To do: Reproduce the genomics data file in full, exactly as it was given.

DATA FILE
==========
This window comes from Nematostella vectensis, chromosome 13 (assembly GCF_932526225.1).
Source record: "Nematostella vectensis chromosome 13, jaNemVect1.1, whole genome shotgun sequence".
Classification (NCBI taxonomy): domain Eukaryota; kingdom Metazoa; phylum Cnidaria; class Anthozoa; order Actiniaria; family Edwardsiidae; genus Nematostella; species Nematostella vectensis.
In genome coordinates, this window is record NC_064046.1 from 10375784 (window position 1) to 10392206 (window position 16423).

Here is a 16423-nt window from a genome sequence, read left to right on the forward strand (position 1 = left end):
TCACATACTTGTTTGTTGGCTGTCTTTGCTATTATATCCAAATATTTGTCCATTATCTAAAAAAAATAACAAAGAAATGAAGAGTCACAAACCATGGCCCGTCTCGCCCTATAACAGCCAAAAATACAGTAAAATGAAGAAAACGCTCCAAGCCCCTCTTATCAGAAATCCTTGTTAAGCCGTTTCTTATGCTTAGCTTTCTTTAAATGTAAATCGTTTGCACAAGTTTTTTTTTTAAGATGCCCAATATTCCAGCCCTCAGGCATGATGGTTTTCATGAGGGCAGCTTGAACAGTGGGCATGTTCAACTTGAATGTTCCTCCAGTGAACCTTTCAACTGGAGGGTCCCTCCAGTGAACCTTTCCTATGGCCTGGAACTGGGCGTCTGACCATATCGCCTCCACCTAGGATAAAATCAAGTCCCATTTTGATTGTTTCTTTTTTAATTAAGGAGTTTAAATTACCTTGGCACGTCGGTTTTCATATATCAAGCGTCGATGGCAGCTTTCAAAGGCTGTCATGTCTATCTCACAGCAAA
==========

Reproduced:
This window comes from Nematostella vectensis, chromosome 13 (assembly GCF_932526225.1).
Source record: "Nematostella vectensis chromosome 13, jaNemVect1.1, whole genome shotgun sequence".
Classification (NCBI taxonomy): domain Eukaryota; kingdom Metazoa; phylum Cnidaria; class Anthozoa; order Actiniaria; family Edwardsiidae; genus Nematostella; species Nematostella vectensis.
In genome coordinates, this window is record NC_064046.1 from 10375784 (window position 1) to 10392206 (window position 16423).

Here is a 16423-nt window from a genome sequence, read left to right on the forward strand (position 1 = left end):
TCACATACTTGTTTGTTGGCTGTCTTTGCTATTATATCCAAATATTTGTCCATTATCTAAAAAAAATAACAAAGAAATGAAGAGTCACAAACCATGGCCCGTCTCGCCCTATAACAGCCAAAAATACAGTAAAATGAAGAAAACGCTCCAAGCCCCTCTTATCAGAAATCCTTGTTAAGCCGTTTCTTATGCTTAGCTTTCTTTAAATGTAAATCGTTTGCACAAGTTTTTTTTTTAAGATGCCCAATATTCCAGCCCTCAGGCATGATGGTTTTCATGAGGGCAGCTTGAACAGTGGGCATGTTCAACTTGAATGTTCCTCCAGTGAACCTTTCAACTGGAGGGTCCCTCCAGTGAACCTTTCCTATGGCCTGGAACTGGGCGTCTGACCATATCGCCTCCACCTAGGATAAAATCAAGTCCCATTTTGATTGTTTCTTTTTTAATTAAGGAGTTTAAATTACCTTGGCACGTCGGTTTTCATATATCAAGCGTCGATGGCAGCTTTCAAAGGCTGTCATGTCTATCTCACAGCAAA